The sense of belonging he’s created has motivated children to persuade their parents to not only empty their wallets but also to expend time and energy taking their kiddos to these events!

The budget and belonging

You don’t have to be a YouTube star or even a big company with a big budget to create a sense of belonging.

I recently worked with a network marketing company (who sell make up and beauty products) training their distributors to use social media effectively.

Most of the distributors have Facebook groups for their customers – but the conversations aren’t all skincare and make-up, they’re about whatever matters to their customers, from dealing with balancing work and kids to celebrity gossip. Their customers absolutely feel like they belong.

But some women have taken it even further.

At one workshop I ran, I encouraged the women to share their points of difference. And it got emotional! Two stories really hit home.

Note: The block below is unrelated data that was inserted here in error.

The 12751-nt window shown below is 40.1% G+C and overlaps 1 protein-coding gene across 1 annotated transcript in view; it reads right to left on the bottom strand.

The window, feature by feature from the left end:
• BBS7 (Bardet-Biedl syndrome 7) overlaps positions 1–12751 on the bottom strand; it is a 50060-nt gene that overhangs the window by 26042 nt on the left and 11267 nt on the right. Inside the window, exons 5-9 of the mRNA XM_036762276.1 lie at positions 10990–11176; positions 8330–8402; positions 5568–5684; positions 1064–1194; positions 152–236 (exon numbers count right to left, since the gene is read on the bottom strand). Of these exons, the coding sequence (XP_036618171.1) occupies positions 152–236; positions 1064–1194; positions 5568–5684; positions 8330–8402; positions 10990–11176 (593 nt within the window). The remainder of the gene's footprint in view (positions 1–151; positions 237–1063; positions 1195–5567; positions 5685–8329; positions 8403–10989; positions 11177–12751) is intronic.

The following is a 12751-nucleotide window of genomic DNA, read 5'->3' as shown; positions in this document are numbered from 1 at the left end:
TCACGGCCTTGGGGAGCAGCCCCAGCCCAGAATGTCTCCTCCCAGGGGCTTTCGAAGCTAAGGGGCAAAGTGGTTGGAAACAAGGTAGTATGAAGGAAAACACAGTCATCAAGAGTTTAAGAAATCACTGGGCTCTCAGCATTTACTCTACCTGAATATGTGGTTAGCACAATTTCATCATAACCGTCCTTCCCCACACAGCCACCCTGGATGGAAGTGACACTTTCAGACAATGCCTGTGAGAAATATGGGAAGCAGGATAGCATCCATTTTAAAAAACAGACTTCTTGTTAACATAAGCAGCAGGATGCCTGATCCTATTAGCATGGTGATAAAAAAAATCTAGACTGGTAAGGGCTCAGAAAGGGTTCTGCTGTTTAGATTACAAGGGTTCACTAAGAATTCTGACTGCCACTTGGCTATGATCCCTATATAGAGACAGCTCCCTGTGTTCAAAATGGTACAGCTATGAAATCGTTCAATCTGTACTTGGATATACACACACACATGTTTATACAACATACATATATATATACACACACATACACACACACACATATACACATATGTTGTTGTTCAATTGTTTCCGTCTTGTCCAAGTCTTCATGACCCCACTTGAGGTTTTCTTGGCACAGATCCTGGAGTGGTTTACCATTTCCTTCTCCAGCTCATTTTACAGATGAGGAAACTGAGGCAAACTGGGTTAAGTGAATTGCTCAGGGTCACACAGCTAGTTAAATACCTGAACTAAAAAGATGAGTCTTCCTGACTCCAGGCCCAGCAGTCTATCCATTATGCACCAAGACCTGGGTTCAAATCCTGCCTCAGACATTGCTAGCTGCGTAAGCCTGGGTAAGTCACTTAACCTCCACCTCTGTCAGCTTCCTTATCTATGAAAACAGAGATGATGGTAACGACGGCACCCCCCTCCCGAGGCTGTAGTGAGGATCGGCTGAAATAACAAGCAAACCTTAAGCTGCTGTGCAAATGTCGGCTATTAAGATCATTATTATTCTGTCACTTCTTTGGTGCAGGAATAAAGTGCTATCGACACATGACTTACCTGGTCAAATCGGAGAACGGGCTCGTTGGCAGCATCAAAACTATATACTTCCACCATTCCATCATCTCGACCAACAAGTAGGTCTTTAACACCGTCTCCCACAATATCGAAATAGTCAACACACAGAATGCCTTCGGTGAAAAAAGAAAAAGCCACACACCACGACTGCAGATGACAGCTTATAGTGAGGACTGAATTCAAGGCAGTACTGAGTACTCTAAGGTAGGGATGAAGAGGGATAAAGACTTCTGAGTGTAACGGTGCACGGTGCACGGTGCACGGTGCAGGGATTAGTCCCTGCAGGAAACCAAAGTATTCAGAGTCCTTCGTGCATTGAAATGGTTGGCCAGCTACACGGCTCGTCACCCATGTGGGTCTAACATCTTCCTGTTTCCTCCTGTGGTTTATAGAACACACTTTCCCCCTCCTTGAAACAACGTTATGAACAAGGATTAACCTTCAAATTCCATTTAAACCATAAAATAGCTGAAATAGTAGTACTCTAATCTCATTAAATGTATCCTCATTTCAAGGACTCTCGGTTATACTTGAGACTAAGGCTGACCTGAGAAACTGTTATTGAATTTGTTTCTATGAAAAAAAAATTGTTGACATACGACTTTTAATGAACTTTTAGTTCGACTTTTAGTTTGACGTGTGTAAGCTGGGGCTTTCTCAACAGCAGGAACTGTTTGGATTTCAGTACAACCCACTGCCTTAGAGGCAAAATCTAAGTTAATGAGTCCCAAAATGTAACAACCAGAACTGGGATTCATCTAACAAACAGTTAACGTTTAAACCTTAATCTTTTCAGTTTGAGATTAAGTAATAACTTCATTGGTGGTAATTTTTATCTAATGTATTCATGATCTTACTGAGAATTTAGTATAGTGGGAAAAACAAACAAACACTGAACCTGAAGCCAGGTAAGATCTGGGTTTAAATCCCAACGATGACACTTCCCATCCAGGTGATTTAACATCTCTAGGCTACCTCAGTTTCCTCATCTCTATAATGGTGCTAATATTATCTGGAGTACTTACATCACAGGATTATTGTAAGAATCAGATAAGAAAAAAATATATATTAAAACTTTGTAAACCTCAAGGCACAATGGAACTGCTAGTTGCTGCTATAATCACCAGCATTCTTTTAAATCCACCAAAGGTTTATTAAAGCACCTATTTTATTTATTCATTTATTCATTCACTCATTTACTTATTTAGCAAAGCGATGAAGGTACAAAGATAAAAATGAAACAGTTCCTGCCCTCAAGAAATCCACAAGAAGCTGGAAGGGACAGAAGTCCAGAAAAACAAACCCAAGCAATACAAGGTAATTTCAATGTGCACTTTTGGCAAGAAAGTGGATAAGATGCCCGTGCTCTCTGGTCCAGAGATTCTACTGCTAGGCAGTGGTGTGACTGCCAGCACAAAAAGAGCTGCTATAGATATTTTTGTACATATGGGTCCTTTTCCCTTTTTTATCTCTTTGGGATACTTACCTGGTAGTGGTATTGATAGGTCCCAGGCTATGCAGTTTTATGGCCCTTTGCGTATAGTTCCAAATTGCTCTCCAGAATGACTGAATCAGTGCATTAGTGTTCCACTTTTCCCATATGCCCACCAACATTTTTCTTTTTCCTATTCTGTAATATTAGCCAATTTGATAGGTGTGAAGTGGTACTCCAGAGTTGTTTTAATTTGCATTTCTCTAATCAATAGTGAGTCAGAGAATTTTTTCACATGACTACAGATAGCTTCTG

One woman, who described herself as “alternative,” found that she naturally attracted others like her who use make-up not as adornment but as a way to make a statement. Her community became a place for those who felt awkward in other groups to actually be themselves. And it grew by word-of-mouth.

Another shared how she’d been asked for help with make-up by a person who did not conform to the traditional norms of binary gender. She was happy to do this – but what she actually provided went far, far beyond just providing make-up lessons. She learned that this customer had asked for help at many make-up counters in many stores but had been turned away.  But now this customer was being treated with dignity and respect.

She just wanted to belong.

Could this be the next marketing revolution?

So could the Belonging Revolution be a real thing?

I hope so.

The possibility that business could have a meaningful new role addressing this societal crisis is exciting to me.

We have a LONG way to go to achieve a vision as grand and authentic as this, but there are clearly huge wins down the line for companies brave enough to take this path.

And potentially huge wins for society too!

Thank you so much for inspiring me Mark. I’ll bring tissues the next time I attend your speech!

Julia Bramble

Dr. Julia Bramble, an ex-forensic scientist, is an international social media consultant and speaker.

She helps clients ramp up their results by focusing on the human behind the digital and the details that build connection. She’s a mum to six crazy kiddos and has a Ph.D. in molecular biology Julia loves meeting new people on the socials so why not connect on Twitter or LinkedIn.